Over the past three years, many property carriers adjusted their portfolios, reduced line sizes, altered terms and conditions, and sought to achieve technical rate adequacy. All these actions translated to more stability in accounts. The stability and familiarity of a client’s property portfolio should result in more consistent renewals.
In 2023, there will be a significant focus on retaining and ceding risk, with alternative options such as parametric insurance needing to be explored. Carriers will continue to monitor adequate values, and a heightened focus will be on business income and continuity. Risk management is pivotal, and insureds and brokers will need to strategically determine how to best internally allocate or externally rent capital.
Next year looks to be a year of options. Read the Guide to understand the full landscape so that you as an insured can make informed choices. The detailed Property update starts on page 12.
Casualty Market Opportunities and Threats
The casualty insurance market remains challenging for corporate insurance managers. Heightened litigation, third-party investment in lawsuits, and increased liability verdicts and settlements continue to strain insurer competition and increase rates at a steady clip.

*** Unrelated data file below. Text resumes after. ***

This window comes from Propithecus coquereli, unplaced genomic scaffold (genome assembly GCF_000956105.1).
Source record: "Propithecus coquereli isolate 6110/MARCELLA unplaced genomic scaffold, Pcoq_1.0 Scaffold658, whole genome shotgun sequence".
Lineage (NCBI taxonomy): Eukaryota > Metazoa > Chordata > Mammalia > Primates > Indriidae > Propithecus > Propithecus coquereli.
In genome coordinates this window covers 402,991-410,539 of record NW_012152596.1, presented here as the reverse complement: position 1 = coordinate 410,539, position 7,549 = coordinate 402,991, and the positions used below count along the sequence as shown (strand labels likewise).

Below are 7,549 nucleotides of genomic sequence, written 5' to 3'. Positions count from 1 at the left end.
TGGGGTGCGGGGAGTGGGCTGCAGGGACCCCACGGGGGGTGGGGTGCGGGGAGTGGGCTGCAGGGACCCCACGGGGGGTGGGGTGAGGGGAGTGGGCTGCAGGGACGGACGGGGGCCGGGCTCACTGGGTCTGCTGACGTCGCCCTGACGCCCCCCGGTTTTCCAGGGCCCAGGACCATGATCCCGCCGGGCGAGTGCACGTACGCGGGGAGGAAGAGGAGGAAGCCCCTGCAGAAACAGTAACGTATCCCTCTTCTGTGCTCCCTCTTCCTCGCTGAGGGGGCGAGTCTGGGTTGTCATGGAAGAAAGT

Workers’ Compensation: Competition Drives Down Rates
Workers’ compensation remains the best-performing casualty line of insurance. It is increasingly vital to organizations’ overall insurance program structures, as many risk managers continue to leverage their WC programs to generate insurer competition on tougher lines of insurance. While some uncertainty remains regarding the potential latent emergence of COVID-19 claims, the pandemic barely impacted insurers’ underwriting results.
Insurers cut rates by 1.2% on average in the second quarter of 2022 in response to the profitable underwriting results, according to the Council of Insurance Agents and Brokers Q2 2022 Rate Survey. We expect continued underwriting profit and insurer competition in the coming year.
The combined factors of stable loss costs, growing wages, and high interest rates will create continued competition among WC insurers while driving down rates. Risk managers will continue to be able to negotiate favorable WC rates and leverage the WC program to drive insurer competition for tougher lines of coverage—namely general/products liability, commercial auto, and umbrella liability.
We anticipate a rate movement of -4% to +1%.
Commercial Auto: Expect Modest Rate Increases
Commercial auto coverage continues to vex insurers. Despite passing along auto rate increases for 44 consecutive quarters, insurers had failed to meaningfully improve underwriting performance until 2020, when the pandemic reduced miles driven by businesses.
In the face of increasing costs for vehicle repairs, more aggressive litigation, and a greater frequency of distracted-driving accidents, insurers will seek rate increases to keep up with the loss cost trend.
We anticipate modestly lower rate increases of +5% to +8%.
Commercial General Liability: More Frequent Large Claims